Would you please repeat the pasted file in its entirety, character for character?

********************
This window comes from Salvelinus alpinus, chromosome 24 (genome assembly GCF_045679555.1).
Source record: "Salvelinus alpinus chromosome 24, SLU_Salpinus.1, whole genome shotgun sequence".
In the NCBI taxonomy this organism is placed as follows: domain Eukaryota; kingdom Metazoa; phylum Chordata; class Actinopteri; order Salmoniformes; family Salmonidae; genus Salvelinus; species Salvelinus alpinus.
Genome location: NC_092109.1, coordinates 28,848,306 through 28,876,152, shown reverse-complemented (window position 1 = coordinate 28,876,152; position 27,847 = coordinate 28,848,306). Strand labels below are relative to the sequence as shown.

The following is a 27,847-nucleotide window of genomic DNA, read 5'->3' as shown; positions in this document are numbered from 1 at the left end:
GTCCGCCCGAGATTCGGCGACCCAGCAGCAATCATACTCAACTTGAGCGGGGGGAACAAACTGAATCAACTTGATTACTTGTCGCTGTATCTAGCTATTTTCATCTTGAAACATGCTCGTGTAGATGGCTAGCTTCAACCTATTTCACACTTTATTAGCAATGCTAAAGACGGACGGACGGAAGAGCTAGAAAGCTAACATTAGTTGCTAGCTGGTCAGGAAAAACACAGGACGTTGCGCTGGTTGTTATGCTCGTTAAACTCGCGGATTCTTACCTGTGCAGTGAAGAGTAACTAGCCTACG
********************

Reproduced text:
This window comes from Salvelinus alpinus, chromosome 24 (genome assembly GCF_045679555.1).
Source record: "Salvelinus alpinus chromosome 24, SLU_Salpinus.1, whole genome shotgun sequence".
In the NCBI taxonomy this organism is placed as follows: domain Eukaryota; kingdom Metazoa; phylum Chordata; class Actinopteri; order Salmoniformes; family Salmonidae; genus Salvelinus; species Salvelinus alpinus.
Genome location: NC_092109.1, coordinates 28,848,306 through 28,876,152, shown reverse-complemented (window position 1 = coordinate 28,876,152; position 27,847 = coordinate 28,848,306). Strand labels below are relative to the sequence as shown.

The following is a 27,847-nucleotide window of genomic DNA, read 5'->3' as shown; positions in this document are numbered from 1 at the left end:
GTCCGCCCGAGATTCGGCGACCCAGCAGCAATCATACTCAACTTGAGCGGGGGGAACAAACTGAATCAACTTGATTACTTGTCGCTGTATCTAGCTATTTTCATCTTGAAACATGCTCGTGTAGATGGCTAGCTTCAACCTATTTCACACTTTATTAGCAATGCTAAAGACGGACGGACGGAAGAGCTAGAAAGCTAACATTAGTTGCTAGCTGGTCAGGAAAAACACAGGACGTTGCGCTGGTTGTTATGCTCGTTAAACTCGCGGATTCTTACCTGTGCAGTGAAGAGTAACTAGCCTACG